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Congressional AmbivalenceThe Political Burdens of Constitutional Authority$
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Jasmine Farrier

Print publication date: 2010

Print ISBN-13: 9780813192628

Published to Kentucky Scholarship Online: September 2011

DOI: 10.5810/kentucky/9780813192628.001.0001

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To Close or not to Close, that is the Question

To Close or not to Close, that is the Question

BRAC, 1988–2005

(p.44) (p.45) 2 To Close or not to Close, that is the Question
Congressional Ambivalence

Jasmine Farrier

University Press of Kentucky

This chapter focuses on the cycle of institutional ambivalence of Congress as seen in the past two decades of the base realignment and closure process. From 1988 to 2005, the House and the Senate organized and supported five rounds of bipartisan BRAC commissions, which gave the Department of Defense and civilian panelists extraordinary power to enact national military policy almost unilaterally while attempting to insulate members from the painful decision to shut down local installations. Over the same time period, however, presidents, the branch services of the DoD, and even the BRAC commissions have been themselves accused of playing politics with base closings, proving that conceptions of the national interest in military policy are quite subjective. Members of the House and the Senate have repeatedly tried to thwart these commissions in various ways, including delaying the commissions' work, lobbying the DoD directly on behalf of a base, and introducing bills to ensure that the federal government compensates the affected districts.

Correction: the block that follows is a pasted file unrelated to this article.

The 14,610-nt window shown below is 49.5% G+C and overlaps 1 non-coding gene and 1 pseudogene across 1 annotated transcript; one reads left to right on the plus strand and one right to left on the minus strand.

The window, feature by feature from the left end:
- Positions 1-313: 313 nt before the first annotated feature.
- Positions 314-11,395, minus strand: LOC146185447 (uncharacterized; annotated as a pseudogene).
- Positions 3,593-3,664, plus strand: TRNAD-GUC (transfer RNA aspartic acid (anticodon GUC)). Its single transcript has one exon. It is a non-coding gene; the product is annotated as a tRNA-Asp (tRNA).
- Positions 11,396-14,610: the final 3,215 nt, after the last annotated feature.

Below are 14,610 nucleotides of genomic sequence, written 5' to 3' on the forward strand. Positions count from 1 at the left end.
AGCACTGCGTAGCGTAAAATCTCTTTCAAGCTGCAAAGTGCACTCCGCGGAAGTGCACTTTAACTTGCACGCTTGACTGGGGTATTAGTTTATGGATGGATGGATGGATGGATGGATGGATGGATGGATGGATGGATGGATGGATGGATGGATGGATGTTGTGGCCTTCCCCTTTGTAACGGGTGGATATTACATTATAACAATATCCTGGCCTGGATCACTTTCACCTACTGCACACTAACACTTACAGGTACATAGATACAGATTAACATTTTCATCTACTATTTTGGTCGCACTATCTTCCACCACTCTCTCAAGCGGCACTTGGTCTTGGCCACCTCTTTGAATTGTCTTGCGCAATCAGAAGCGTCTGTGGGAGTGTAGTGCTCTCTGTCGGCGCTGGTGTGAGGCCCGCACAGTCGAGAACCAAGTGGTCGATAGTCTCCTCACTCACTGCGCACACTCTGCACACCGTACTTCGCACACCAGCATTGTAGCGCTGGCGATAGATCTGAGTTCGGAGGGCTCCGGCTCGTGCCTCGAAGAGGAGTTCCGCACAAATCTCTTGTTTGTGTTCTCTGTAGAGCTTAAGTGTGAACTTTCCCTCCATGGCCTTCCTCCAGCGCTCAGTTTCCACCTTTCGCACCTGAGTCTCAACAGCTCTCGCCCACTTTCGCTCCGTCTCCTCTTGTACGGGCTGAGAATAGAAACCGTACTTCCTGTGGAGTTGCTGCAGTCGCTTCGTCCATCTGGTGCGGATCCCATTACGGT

Keywords:   base realignment and closure process, BRAC commissions, institutional ambivalence, Department of Defense, national military policy, federal government, House, Senate

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